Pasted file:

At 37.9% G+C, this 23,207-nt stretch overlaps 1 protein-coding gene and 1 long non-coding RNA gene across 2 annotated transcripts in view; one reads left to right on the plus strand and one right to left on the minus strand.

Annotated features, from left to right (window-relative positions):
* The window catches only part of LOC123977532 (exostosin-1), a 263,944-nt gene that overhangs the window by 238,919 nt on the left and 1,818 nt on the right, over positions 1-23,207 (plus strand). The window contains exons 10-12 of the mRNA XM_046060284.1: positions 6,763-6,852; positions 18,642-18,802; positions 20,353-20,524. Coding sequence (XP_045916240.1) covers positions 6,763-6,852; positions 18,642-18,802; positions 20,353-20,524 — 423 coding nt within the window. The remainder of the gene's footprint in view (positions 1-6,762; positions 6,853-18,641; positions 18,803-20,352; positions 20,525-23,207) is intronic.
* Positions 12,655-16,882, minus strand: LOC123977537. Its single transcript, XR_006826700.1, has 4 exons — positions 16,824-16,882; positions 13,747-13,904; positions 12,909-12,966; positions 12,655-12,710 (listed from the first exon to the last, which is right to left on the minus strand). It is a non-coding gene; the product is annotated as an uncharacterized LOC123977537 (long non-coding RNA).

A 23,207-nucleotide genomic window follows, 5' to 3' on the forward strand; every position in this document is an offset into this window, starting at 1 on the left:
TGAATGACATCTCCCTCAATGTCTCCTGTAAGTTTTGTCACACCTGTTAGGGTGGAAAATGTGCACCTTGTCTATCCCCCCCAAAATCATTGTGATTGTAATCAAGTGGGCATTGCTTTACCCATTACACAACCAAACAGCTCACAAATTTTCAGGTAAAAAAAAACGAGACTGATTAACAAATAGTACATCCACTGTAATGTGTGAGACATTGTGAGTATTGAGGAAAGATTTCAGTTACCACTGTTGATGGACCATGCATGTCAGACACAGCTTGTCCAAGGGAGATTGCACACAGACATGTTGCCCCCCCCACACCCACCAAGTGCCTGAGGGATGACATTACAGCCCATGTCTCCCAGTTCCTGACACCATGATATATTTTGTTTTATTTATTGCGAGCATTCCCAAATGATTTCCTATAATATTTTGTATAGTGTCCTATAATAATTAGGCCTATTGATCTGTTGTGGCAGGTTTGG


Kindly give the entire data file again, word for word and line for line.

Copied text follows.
At 37.9% G+C, this 23,207-nt stretch overlaps 1 protein-coding gene and 1 long non-coding RNA gene across 2 annotated transcripts in view; one reads left to right on the plus strand and one right to left on the minus strand.

Annotated features, from left to right (window-relative positions):
* The window catches only part of LOC123977532 (exostosin-1), a 263,944-nt gene that overhangs the window by 238,919 nt on the left and 1,818 nt on the right, over positions 1-23,207 (plus strand). The window contains exons 10-12 of the mRNA XM_046060284.1: positions 6,763-6,852; positions 18,642-18,802; positions 20,353-20,524. Coding sequence (XP_045916240.1) covers positions 6,763-6,852; positions 18,642-18,802; positions 20,353-20,524 — 423 coding nt within the window. The remainder of the gene's footprint in view (positions 1-6,762; positions 6,853-18,641; positions 18,803-20,352; positions 20,525-23,207) is intronic.
* Positions 12,655-16,882, minus strand: LOC123977537. Its single transcript, XR_006826700.1, has 4 exons — positions 16,824-16,882; positions 13,747-13,904; positions 12,909-12,966; positions 12,655-12,710 (listed from the first exon to the last, which is right to left on the minus strand). It is a non-coding gene; the product is annotated as an uncharacterized LOC123977537 (long non-coding RNA).

A 23,207-nucleotide genomic window follows, 5' to 3' on the forward strand; every position in this document is an offset into this window, starting at 1 on the left:
TGAATGACATCTCCCTCAATGTCTCCTGTAAGTTTTGTCACACCTGTTAGGGTGGAAAATGTGCACCTTGTCTATCCCCCCCAAAATCATTGTGATTGTAATCAAGTGGGCATTGCTTTACCCATTACACAACCAAACAGCTCACAAATTTTCAGGTAAAAAAAAACGAGACTGATTAACAAATAGTACATCCACTGTAATGTGTGAGACATTGTGAGTATTGAGGAAAGATTTCAGTTACCACTGTTGATGGACCATGCATGTCAGACACAGCTTGTCCAAGGGAGATTGCACACAGACATGTTGCCCCCCCCACACCCACCAAGTGCCTGAGGGATGACATTACAGCCCATGTCTCCCAGTTCCTGACACCATGATATATTTTGTTTTATTTATTGCGAGCATTCCCAAATGATTTCCTATAATATTTTGTATAGTGTCCTATAATAATTAGGCCTATTGATCTGTTGTGGCAGGTTTGG